The noble Edward de Vere, 17th Earl of Oxford and contemporary of Shakespeare, has also been a candidate for true author since the 1930s. A highly valued candidate: highly educated, well traveled, patron of the fine arts, admirer of Italian culture as well as well-known poet and playwright. The argument is based on parallels between de Veres 'biography and passages in the plays, for example the figure of Polonius in the tragedy "Hamlet" and William Cecil, de Veres' educator, are strikingly similar.
What is certain is that the Earl of Oxford gave up his literary ambitions early on. It could of course be that he continued to write under the pen name Shakespeare, as has been argued. The courtiers were not allowed to publish poems or other literary works. What is also certain is that the Earl died in 1604. Thus, he could not have written several important works, especially the tragedies “Othello”, “King Lear” and “Macbeth” - they were all written later.
Was Christopher Marlowe Shakespeare? Why not?
Christopher Marlowe was a famous playwright in Elizabethan England and the author of popular plays such as "The Tragical History of Doctor Faustus", "Tamburlaine" and "The Jew of Malta". Proponents of the Marlowe thesis find that sentence order, choice of words and rhythms of verse are virtually identical in Shakespeare. They also emphasize Marlowe's university education, which they believe is indispensable for anyone claiming to have created Shakespeare's works.
However, Marlowe was stabbed to death in a pub dispute in 1593. As the author of Shakespeare's works, he is therefore hardly an option. His fans point out, however, unmoved that Marlowe might not have died at the time; since he also worked as a spy on behalf of the crown, it could be that he had to fake his death for reasons of state. Then Marlowe was forced to continue writing under a pseudonym, under "Shakespeare". Oh well.
Why Shakespeare was Shakespeare. And stays.
It is noticeable that the arguments of the anti-Shakespeare faction are all on shaky legs. Historically, there is nothing that would justify knocking the bard off its pedestal or lifting someone else onto it. The doubters fail to explain to what extent their favorites could have benefited from the publication under the pseudonym Shakespeare.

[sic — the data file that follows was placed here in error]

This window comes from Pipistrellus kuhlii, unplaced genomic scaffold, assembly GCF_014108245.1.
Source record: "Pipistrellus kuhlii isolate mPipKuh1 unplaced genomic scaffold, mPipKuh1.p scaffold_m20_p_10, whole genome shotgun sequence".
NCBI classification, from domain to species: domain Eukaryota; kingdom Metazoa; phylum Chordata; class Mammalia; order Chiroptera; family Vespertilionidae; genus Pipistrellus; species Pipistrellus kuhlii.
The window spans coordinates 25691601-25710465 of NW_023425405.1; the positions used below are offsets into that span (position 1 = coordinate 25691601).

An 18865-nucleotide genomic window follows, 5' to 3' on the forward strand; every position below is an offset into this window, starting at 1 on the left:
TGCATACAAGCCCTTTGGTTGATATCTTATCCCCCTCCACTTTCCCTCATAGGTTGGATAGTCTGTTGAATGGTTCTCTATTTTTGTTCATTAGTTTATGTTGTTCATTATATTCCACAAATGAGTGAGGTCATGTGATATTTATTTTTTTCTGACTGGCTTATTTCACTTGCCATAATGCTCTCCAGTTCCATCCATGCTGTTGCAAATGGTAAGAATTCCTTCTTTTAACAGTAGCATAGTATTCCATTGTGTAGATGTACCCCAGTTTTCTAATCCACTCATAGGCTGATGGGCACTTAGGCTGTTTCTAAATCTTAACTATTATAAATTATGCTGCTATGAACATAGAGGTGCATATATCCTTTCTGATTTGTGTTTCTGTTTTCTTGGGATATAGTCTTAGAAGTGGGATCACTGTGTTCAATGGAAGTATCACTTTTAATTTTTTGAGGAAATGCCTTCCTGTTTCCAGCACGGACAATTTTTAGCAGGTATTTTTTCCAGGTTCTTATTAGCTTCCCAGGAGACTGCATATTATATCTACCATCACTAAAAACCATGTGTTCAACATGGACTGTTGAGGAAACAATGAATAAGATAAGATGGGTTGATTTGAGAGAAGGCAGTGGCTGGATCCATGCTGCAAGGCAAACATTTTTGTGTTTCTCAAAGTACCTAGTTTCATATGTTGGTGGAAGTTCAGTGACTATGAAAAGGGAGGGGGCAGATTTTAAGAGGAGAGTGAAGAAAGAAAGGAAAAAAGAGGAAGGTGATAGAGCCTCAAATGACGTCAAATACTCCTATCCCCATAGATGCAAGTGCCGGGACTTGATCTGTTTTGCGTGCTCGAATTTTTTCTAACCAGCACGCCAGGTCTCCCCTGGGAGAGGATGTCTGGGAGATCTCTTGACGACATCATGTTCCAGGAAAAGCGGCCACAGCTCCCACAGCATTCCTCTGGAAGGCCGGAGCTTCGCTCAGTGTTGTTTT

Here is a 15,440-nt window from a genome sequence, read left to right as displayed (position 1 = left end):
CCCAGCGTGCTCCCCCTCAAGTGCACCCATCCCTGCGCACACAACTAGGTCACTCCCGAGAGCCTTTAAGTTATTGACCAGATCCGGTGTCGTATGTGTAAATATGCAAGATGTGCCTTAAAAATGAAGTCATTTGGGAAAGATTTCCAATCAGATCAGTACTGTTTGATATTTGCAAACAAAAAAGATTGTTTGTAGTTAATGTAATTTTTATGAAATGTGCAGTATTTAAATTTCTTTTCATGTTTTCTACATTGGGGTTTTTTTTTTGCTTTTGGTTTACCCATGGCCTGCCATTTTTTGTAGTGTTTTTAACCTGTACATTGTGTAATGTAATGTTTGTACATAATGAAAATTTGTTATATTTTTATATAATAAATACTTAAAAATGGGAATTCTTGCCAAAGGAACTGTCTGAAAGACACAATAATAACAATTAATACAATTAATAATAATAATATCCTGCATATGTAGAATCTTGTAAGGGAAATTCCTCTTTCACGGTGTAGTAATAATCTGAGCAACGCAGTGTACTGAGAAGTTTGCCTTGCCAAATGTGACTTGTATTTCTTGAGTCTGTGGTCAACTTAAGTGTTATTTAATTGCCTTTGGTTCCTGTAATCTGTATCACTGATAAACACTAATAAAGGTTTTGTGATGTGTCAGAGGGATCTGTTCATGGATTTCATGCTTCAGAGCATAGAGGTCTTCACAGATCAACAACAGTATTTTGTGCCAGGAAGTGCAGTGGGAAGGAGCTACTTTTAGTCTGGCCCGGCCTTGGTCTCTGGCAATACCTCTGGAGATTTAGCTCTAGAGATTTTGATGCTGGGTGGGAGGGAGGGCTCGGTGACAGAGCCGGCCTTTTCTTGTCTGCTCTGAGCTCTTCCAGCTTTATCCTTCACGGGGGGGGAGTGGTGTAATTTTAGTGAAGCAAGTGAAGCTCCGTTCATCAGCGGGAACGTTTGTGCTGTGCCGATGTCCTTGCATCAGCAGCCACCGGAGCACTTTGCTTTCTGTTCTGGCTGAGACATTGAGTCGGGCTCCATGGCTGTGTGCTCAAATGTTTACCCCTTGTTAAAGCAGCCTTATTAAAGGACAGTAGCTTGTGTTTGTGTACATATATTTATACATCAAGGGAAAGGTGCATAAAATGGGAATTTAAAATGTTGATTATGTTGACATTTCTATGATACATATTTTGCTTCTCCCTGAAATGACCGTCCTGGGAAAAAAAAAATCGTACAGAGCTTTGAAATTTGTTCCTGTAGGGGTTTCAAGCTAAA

On the other hand, the position that Shakespeare is the author of Shakespeare's works is fairly easy to defend. Initially, the dramas were attributed to him without discussion for over 400 years: not a single Elizabethan expressed any doubts about it. We know that a man of that name was born and died in Stratford-upon-Avon in 1564. Documents prove that Shakespeare left Stratford around 1585 and showed up in London in 1595. After 1594 he was registered as a member of Lord Chamberlain's Men, an acting company that performed Shakespeare's plays and knew the author as a colleague from Stratford.
Shakespeare was also a partner in the Globe, the troupe's London theater. Furthermore, from 1598 onwards his name appears on the title pages of several pieces and on the frontispiece of the sonnets published in 1609.
Because of uneducated
As for the alleged lack of education, it should be noted that Stratford had an excellent school where students were rigorously educated in the classical subjects, which the taught passages in the works more than explain. Last but not least, the pieces show numerous regional peculiarities that are typical of Warwickshire and Shakespeare's birthplace Stratford; For example, words and idioms that characterize the region as well as local names for flora and fauna.
And very important: Seven years after Shakespeare's death, in 1623, John Heminges and Henry Condell, actors in Shakespeare's troupe, who are also mentioned in his will, published the "First Folio" in which all of Shakespeare's works and his sonnets under his name available in printed form. They are accompanied by personal appreciations including Ben Jonson's praise poem "To the Memory of my Beloved the Author Mr William Shakespeare and What He Hath Left Us", in which he describes the bard as the "sweet swan of Avon".
Conclusion: game, set and match for Shakespeare. The rest is silence.